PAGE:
Sunday, February 20, 2011

Measure of Democracy: Egypt and Iran (II)

More than two decades of anti-imperialist ideological development rejecting a “Westoxicated” monarchy (see my post “Westoxication”) as the pivotal source of the Iranian problems, internally prepared the alignment of the Iranian intellectuals with the most backward ideological elements of the clergy.

During the protests that led to the Iranian 1979 insurrection, Iranian intellectuals ran head over heels to support Khomeini.  They did not believe Khomeini and his supporters could maintain a lasting control.  The protests which began with the educated class leading it, quickly degenerated into a framework with Islamic political domination to the point that it intimidated secular women.  When they participated there was continuous cajoling from the contingents of chador clad women pressuring the secular women to cover themselves.  Secular men instead of organizing for the rights of the secular women to participate independently gave into this pressure.  They used their own dominant position to bend the women to this reactionary framework helping to create a dominant Islamic clout.  Similar internal development in the Egyptian revolt is fundamentally weaker.  Islamic cultural presence in the Egyptian demonstrations is quite evident but there are no evidence of political domination by the Islamists or the willingness on the parts of the secular segments of the society to forego their independence.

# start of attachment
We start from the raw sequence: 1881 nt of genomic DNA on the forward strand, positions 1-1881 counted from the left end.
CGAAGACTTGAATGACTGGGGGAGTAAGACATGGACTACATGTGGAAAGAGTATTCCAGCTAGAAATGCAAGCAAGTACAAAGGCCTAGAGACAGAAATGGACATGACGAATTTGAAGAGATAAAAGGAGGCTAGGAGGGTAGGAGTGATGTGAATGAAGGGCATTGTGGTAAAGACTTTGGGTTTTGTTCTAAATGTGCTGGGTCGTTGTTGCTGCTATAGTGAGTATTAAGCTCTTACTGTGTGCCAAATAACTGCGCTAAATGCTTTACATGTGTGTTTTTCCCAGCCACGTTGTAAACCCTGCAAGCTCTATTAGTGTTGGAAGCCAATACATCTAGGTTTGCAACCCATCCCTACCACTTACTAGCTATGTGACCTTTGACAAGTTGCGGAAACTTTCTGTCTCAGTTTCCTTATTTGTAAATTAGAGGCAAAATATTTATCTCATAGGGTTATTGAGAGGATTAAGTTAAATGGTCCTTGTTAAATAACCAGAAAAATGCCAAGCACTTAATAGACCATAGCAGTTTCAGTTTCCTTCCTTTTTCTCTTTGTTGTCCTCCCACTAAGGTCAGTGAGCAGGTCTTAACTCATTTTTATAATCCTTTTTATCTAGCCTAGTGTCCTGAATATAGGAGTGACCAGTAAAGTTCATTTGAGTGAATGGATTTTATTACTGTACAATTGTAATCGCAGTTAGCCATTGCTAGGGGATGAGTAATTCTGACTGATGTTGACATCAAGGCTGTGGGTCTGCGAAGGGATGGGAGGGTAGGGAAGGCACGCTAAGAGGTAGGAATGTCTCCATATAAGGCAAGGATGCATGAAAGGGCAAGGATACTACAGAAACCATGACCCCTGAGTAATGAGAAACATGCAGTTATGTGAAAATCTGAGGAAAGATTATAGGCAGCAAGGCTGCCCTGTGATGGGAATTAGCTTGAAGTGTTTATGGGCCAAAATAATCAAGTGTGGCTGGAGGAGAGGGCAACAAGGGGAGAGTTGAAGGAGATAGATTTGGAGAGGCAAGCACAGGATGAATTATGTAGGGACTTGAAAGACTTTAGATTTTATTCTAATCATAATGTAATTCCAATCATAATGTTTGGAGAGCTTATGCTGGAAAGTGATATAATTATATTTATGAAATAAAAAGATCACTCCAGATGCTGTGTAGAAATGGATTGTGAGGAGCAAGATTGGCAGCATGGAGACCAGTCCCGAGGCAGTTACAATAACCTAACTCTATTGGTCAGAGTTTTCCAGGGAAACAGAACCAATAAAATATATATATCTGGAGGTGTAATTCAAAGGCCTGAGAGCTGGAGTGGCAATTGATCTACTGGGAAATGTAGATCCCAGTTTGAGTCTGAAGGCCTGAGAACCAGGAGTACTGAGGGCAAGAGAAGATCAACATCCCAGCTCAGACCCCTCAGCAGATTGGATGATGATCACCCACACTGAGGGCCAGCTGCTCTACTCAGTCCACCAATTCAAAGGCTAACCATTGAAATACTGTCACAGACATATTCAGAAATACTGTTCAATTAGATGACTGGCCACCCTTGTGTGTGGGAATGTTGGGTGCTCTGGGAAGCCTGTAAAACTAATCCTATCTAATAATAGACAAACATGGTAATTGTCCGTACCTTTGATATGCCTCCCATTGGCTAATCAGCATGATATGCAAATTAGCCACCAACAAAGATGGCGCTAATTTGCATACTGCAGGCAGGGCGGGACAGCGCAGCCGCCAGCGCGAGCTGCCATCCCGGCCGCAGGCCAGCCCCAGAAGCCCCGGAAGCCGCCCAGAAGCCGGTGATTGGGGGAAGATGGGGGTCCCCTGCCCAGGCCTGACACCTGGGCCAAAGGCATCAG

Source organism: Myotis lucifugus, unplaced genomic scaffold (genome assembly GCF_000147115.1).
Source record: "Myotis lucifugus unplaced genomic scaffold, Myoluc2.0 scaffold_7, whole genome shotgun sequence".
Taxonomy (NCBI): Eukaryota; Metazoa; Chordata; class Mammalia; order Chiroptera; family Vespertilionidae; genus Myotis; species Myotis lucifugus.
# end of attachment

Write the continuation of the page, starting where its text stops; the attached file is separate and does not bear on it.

With the downfall of the Shah the momentary solidarity of the revolt degenerated into violent ideological contentions.  Instead of national reconciliation violent revenge against the Shah’s supporters was promoted.  Instead of inclusion of all political tendencies in the transitional government, Khomeini strived for political domination of his brand of Islam.  There was no institution to keep these developments in check.  The situation in Egypt is wholly different.  There are lots of economic, political and social grievances which are expressing themselves more openly but the dominant political trend is toward reconciliation.  This reconciliation process will be challenged with those pent up grievances and its outcome is not determined but so far nothing is pointing to an “Islamic Republic” blueprint.  The pivotal problem of these Islamic societies is the position of women.  Any political development which ignores or tries to postpone this issue will undermine the progress in all fronts.  I believe this is the primary lesson about the internal development of the Iranian revolution of 1979.

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